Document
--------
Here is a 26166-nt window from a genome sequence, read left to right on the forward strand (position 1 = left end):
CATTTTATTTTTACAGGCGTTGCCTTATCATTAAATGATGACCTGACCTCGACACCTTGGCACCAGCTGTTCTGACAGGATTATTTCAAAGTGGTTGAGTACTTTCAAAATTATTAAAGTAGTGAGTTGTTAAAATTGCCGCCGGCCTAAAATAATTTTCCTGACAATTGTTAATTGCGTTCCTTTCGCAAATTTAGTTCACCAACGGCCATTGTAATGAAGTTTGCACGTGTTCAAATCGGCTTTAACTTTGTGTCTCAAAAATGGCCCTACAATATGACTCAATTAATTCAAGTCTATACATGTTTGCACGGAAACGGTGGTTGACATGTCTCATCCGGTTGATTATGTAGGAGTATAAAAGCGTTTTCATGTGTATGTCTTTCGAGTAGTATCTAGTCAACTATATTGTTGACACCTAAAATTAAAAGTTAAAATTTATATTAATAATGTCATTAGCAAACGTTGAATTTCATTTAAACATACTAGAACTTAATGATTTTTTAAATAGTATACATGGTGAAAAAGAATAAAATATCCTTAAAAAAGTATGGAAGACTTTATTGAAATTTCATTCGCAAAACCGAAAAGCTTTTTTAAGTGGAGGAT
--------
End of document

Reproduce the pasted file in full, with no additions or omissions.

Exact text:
Here is a 26166-nt window from a genome sequence, read left to right on the forward strand (position 1 = left end):
CATTTTATTTTTACAGGCGTTGCCTTATCATTAAATGATGACCTGACCTCGACACCTTGGCACCAGCTGTTCTGACAGGATTATTTCAAAGTGGTTGAGTACTTTCAAAATTATTAAAGTAGTGAGTTGTTAAAATTGCCGCCGGCCTAAAATAATTTTCCTGACAATTGTTAATTGCGTTCCTTTCGCAAATTTAGTTCACCAACGGCCATTGTAATGAAGTTTGCACGTGTTCAAATCGGCTTTAACTTTGTGTCTCAAAAATGGCCCTACAATATGACTCAATTAATTCAAGTCTATACATGTTTGCACGGAAACGGTGGTTGACATGTCTCATCCGGTTGATTATGTAGGAGTATAAAAGCGTTTTCATGTGTATGTCTTTCGAGTAGTATCTAGTCAACTATATTGTTGACACCTAAAATTAAAAGTTAAAATTTATATTAATAATGTCATTAGCAAACGTTGAATTTCATTTAAACATACTAGAACTTAATGATTTTTTAAATAGTATACATGGTGAAAAAGAATAAAATATCCTTAAAAAAGTATGGAAGACTTTATTGAAATTTCATTCGCAAAACCGAAAAGCTTTTTTAAGTGGAGGAT